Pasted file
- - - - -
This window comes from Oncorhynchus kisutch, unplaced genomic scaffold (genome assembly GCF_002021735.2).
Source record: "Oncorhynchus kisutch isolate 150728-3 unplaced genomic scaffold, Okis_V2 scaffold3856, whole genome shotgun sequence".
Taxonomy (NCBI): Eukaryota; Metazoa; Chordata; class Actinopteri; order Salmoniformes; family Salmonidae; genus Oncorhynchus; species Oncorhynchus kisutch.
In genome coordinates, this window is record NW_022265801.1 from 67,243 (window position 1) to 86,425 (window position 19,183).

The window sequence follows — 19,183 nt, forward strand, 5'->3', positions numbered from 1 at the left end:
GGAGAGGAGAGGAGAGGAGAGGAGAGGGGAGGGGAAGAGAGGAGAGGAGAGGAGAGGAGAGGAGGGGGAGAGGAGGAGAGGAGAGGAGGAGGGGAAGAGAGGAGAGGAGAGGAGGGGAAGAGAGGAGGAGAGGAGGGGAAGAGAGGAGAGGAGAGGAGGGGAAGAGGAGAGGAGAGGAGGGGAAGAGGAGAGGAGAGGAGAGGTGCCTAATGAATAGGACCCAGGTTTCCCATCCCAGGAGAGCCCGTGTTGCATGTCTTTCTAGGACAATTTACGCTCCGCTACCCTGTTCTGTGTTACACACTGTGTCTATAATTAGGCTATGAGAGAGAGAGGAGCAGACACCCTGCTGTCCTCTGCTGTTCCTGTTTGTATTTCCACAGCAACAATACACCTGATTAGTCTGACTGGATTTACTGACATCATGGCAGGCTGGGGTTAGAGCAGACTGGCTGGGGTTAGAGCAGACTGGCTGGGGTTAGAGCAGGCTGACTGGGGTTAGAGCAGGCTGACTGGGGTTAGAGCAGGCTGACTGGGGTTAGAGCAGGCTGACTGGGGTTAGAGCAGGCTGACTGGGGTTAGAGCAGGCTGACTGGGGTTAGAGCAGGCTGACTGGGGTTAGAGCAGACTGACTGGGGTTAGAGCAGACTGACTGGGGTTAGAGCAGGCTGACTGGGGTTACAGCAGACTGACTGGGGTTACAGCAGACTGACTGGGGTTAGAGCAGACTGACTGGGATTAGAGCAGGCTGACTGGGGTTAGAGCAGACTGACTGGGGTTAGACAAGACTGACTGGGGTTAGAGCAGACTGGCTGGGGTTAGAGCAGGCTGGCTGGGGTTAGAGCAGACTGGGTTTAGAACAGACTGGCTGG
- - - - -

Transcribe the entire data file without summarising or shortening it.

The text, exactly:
This window comes from Oncorhynchus kisutch, unplaced genomic scaffold (genome assembly GCF_002021735.2).
Source record: "Oncorhynchus kisutch isolate 150728-3 unplaced genomic scaffold, Okis_V2 scaffold3856, whole genome shotgun sequence".
Taxonomy (NCBI): Eukaryota; Metazoa; Chordata; class Actinopteri; order Salmoniformes; family Salmonidae; genus Oncorhynchus; species Oncorhynchus kisutch.
In genome coordinates, this window is record NW_022265801.1 from 67,243 (window position 1) to 86,425 (window position 19,183).

The window sequence follows — 19,183 nt, forward strand, 5'->3', positions numbered from 1 at the left end:
GGAGAGGAGAGGAGAGGAGAGGAGAGGGGAGGGGAAGAGAGGAGAGGAGAGGAGAGGAGAGGAGGGGGAGAGGAGGAGAGGAGAGGAGGAGGGGAAGAGAGGAGAGGAGAGGAGGGGAAGAGAGGAGGAGAGGAGGGGAAGAGAGGAGAGGAGAGGAGGGGAAGAGGAGAGGAGAGGAGGGGAAGAGGAGAGGAGAGGAGAGGTGCCTAATGAATAGGACCCAGGTTTCCCATCCCAGGAGAGCCCGTGTTGCATGTCTTTCTAGGACAATTTACGCTCCGCTACCCTGTTCTGTGTTACACACTGTGTCTATAATTAGGCTATGAGAGAGAGAGGAGCAGACACCCTGCTGTCCTCTGCTGTTCCTGTTTGTATTTCCACAGCAACAATACACCTGATTAGTCTGACTGGATTTACTGACATCATGGCAGGCTGGGGTTAGAGCAGACTGGCTGGGGTTAGAGCAGACTGGCTGGGGTTAGAGCAGGCTGACTGGGGTTAGAGCAGGCTGACTGGGGTTAGAGCAGGCTGACTGGGGTTAGAGCAGGCTGACTGGGGTTAGAGCAGGCTGACTGGGGTTAGAGCAGGCTGACTGGGGTTAGAGCAGGCTGACTGGGGTTAGAGCAGACTGACTGGGGTTAGAGCAGACTGACTGGGGTTAGAGCAGGCTGACTGGGGTTACAGCAGACTGACTGGGGTTACAGCAGACTGACTGGGGTTAGAGCAGACTGACTGGGATTAGAGCAGGCTGACTGGGGTTAGAGCAGACTGACTGGGGTTAGACAAGACTGACTGGGGTTAGAGCAGACTGGCTGGGGTTAGAGCAGGCTGGCTGGGGTTAGAGCAGACTGGGTTTAGAACAGACTGGCTGG